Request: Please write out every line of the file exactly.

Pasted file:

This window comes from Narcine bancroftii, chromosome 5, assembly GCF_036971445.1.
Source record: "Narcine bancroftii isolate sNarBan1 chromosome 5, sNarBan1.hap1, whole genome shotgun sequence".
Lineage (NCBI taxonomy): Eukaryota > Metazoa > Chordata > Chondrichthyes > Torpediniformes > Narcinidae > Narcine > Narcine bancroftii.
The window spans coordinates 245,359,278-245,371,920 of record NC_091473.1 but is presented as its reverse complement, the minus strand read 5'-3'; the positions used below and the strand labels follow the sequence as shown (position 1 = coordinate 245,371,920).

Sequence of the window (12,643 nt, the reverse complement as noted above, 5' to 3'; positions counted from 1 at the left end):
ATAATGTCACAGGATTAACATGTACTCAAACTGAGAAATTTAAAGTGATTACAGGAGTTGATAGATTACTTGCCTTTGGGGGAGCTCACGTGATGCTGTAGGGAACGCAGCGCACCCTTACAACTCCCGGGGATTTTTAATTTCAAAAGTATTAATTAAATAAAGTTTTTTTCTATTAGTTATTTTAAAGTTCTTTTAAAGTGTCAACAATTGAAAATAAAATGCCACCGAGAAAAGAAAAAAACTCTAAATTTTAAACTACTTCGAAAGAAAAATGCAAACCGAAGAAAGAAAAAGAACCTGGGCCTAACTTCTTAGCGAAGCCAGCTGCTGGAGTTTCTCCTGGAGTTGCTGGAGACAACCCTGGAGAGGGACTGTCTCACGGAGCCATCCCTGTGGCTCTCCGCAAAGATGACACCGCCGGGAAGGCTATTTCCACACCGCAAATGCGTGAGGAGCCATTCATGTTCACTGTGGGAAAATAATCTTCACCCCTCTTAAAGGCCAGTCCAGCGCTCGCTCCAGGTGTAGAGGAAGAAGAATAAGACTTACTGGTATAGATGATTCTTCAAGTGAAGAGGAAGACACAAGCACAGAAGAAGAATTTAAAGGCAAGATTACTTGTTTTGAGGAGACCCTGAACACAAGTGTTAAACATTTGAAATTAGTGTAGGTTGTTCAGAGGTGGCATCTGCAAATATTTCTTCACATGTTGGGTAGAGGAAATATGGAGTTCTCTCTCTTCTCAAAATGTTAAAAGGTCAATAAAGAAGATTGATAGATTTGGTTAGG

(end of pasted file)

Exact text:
This window comes from Narcine bancroftii, chromosome 5, assembly GCF_036971445.1.
Source record: "Narcine bancroftii isolate sNarBan1 chromosome 5, sNarBan1.hap1, whole genome shotgun sequence".
Lineage (NCBI taxonomy): Eukaryota > Metazoa > Chordata > Chondrichthyes > Torpediniformes > Narcinidae > Narcine > Narcine bancroftii.
The window spans coordinates 245,359,278-245,371,920 of record NC_091473.1 but is presented as its reverse complement, the minus strand read 5'-3'; the positions used below and the strand labels follow the sequence as shown (position 1 = coordinate 245,371,920).

Sequence of the window (12,643 nt, the reverse complement as noted above, 5' to 3'; positions counted from 1 at the left end):
ATAATGTCACAGGATTAACATGTACTCAAACTGAGAAATTTAAAGTGATTACAGGAGTTGATAGATTACTTGCCTTTGGGGGAGCTCACGTGATGCTGTAGGGAACGCAGCGCACCCTTACAACTCCCGGGGATTTTTAATTTCAAAAGTATTAATTAAATAAAGTTTTTTTCTATTAGTTATTTTAAAGTTCTTTTAAAGTGTCAACAATTGAAAATAAAATGCCACCGAGAAAAGAAAAAAACTCTAAATTTTAAACTACTTCGAAAGAAAAATGCAAACCGAAGAAAGAAAAAGAACCTGGGCCTAACTTCTTAGCGAAGCCAGCTGCTGGAGTTTCTCCTGGAGTTGCTGGAGACAACCCTGGAGAGGGACTGTCTCACGGAGCCATCCCTGTGGCTCTCCGCAAAGATGACACCGCCGGGAAGGCTATTTCCACACCGCAAATGCGTGAGGAGCCATTCATGTTCACTGTGGGAAAATAATCTTCACCCCTCTTAAAGGCCAGTCCAGCGCTCGCTCCAGGTGTAGAGGAAGAAGAATAAGACTTACTGGTATAGATGATTCTTCAAGTGAAGAGGAAGACACAAGCACAGAAGAAGAATTTAAAGGCAAGATTACTTGTTTTGAGGAGACCCTGAACACAAGTGTTAAACATTTGAAATTAGTGTAGGTTGTTCAGAGGTGGCATCTGCAAATATTTCTTCACATGTTGGGTAGAGGAAATATGGAGTTCTCTCTCTTCTCAAAATGTTAAAAGGTCAATAAAGAAGATTGATAGATTTGGTTAGG